wavelengths: 280, 260, 233, and 224 nm. Nitrogen, protein, and carbohydrate contents of each of the fractions were determined as mentioned above. Isoelectric focusing experiments. Electrofocusing equipment (model 8100, LKB-Produckter AB, Stockholm, Sweden) was used to determine the isoelectric point of the P. multocida preparations as described by the LKB Instruction Manual. Both pH 3 to 5 and pH 3 to 10 Ampholine solutions were used. The time of electrofocusing was 20 h with the pH 3 to 10 gradient (300 V) and 72 h with the pH 3 to 5 gradient (450 V). In all experiments, the anode was at the bottom of the column and the cathode was at the top. Sucrose gradients were made manually, and the sample was added to the middle of the gradient. The column was maintained at 2°C, and 3-ml fractions were collected at completion. RESULTS

Isolation of the immunizing complex by ultracentrifugation. Agar-grown cells were extracted and isolated by ultracentrifugation. The washed pellets designated as 40-P preparations were resuspended and stored in formalinized saline at 4°C because they could not be redispersed if they were lyophilized. Immunity studies in turkey poults. The ability of the 40-P preparations to immunize turkey poults and the inoculation dose required were studied. Results are shown in Table 1. In experiment 1, various doses of a 40-P preparation were inoculated. A single intramuscular inoculation of 10 4g protected 70% of the poults against a lethal infection when a standard challenge inoculation of P. multocida was used. A dose-response effect was observed. As shown in experiment 2 of Table 1, the same immunogenic preparation used in experiment 1 was tested for its stability to proteolytic digestion with Pronase (CalBiochem., La Jolla, Calif.), formic acid, alkali, and heat (1210C). Results are given in Table 1. Incubation of the immunogenic preparation with Pronase did not noticeably affect the protection, but both the alkali and heat treatments markedly reduced the protection. The acid treatment slightly reduced the protection. A small precipitate was observed when the preparations were acidified, and this precipitate was included with the neutralized supernatant and injected in a suspended form. The resistance of the protective activity of the 40-P preparation to Pronase digestion agreed with the results of chemical analysis by paper chromatography, which indicated no release of ninhydrin-positive components after Pronase digestion (6 h, 40°C). Amino acids were liberated from the sample by acid hydrolysis (5 N HCl, 24 h, 1000C). Incubation of a mixture of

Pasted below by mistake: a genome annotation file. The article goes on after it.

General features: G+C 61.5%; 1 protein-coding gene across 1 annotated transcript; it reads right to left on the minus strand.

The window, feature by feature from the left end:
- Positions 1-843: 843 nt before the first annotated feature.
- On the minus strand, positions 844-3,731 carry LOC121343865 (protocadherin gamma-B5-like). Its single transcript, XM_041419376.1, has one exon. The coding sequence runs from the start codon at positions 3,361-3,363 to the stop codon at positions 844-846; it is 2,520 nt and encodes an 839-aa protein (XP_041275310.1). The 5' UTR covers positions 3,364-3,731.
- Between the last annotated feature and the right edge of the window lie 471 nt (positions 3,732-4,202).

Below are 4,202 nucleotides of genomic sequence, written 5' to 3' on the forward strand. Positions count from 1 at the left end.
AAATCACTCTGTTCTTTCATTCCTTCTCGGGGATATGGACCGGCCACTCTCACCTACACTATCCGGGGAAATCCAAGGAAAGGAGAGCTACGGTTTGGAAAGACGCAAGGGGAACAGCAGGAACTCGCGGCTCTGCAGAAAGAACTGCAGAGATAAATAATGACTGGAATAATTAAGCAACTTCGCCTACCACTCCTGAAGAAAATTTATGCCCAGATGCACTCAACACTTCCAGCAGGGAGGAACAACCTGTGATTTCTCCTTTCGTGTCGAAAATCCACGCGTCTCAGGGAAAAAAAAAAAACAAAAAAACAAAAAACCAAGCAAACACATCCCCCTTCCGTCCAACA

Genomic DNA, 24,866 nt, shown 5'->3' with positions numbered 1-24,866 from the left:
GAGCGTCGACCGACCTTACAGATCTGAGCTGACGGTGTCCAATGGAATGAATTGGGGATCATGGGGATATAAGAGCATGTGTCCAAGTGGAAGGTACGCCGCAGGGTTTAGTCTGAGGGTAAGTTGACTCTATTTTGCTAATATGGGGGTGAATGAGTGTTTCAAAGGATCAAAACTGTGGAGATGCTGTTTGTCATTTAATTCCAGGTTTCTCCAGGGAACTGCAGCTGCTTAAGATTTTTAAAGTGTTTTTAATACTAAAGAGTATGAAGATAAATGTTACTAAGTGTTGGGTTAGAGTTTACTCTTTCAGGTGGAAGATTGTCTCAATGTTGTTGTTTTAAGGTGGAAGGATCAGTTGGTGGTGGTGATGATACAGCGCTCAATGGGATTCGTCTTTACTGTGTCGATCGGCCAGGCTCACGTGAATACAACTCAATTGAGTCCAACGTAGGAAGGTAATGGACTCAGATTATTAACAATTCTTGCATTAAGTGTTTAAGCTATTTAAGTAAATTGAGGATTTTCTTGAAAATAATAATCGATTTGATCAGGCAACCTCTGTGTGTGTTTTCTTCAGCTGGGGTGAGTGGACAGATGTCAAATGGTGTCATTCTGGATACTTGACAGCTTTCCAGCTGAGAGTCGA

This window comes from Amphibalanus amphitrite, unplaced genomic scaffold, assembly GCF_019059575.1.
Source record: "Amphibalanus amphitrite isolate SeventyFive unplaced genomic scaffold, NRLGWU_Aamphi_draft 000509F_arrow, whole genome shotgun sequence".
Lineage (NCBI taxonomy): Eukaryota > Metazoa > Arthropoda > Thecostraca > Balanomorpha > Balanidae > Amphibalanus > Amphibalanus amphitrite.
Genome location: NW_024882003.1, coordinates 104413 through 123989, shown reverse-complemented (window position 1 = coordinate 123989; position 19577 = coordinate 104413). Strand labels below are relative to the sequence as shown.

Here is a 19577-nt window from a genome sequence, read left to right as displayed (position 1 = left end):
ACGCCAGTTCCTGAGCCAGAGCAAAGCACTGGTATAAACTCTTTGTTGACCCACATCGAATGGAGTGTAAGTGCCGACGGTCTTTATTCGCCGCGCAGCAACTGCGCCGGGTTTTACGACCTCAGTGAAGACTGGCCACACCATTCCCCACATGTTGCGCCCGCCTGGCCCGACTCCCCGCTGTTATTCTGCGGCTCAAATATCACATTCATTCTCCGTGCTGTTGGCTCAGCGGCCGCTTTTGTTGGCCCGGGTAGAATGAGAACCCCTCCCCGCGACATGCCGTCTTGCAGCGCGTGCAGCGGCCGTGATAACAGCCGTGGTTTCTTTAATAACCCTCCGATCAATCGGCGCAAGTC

casein, 40-P preparation, and Pronase resulted in the liberation of free amino acids. Hence, Pronase retained proteolytic activity in the presence of 40-P. On the basis of the above experiments, it was concluded that the immunogenicity is reduced after 1 h at 121°C but is resistant to the broadspectrum proteolytic enzyme Pronase. The immunogenicity of the preparation was more stable in 0.1 N formic acid than in 0.1 N sodium hydroxide. The loss of activity at high pH may indicate either denaturation of protein or possible cleavage of ester linkages. Lethal toxicity of the immunogenic 40-P preparation for mice and chicken embryos. Because experiments reported previously had indicated a toxic effect when similar preparations were injected into mice and chickens, we designed more extensive experiments to quantitate the toxicity of the original 40-P preparations. The toxicity was determined both in mice and in 10-day-old chicken embryos. The results of these experiments are shown in Tables 2 and 3. The mean lethal dose (LDso) value for the mice was 195 ug; for the chicken embryos, the LD4, value was 8.7 ,4g. Gross chemical composition of the 40-P preparations. A large number of 40-P preparations was isolated as described. The analyses of a number of these preparations for total nitrogen (Kjeldahl), carbohydrate, and total phosphorus are summarized in Table 4. Most of these preparations had significant differences in gross chemical composition. Since the differences in the 40-P preparations could arise from either nitrogenous or carbohydrate impurities, or both, the preparations were fractionated by gel filtration. Purification by gel filtration. Attempts were made to fractionate the 40-P preparations by Sephadex G-200 gel filtration. However, no separation was obtained, since essentially all of the material was excluded from Sephadex G200, as determined by the UV absorption at 280 nm and by Ouchterlony gel diffusion. Therefore, agarose columns were used subsequently. Initial experiments with Sepharose 4B were partially successful in separating the major precipitinogens from a less-active fraction obtained in the void volume. However, both the UV absorption and carbohydrate analysis of the fractions indicated poor resolution of the components that were eluted near the void volume. Therefore, the more porous gel Sepharose 2B was used in subsequent experiments. A total of 16 gel filtration experiments was performed with 40-P preparations obtained from 11 lots of microorganisms. All the preparations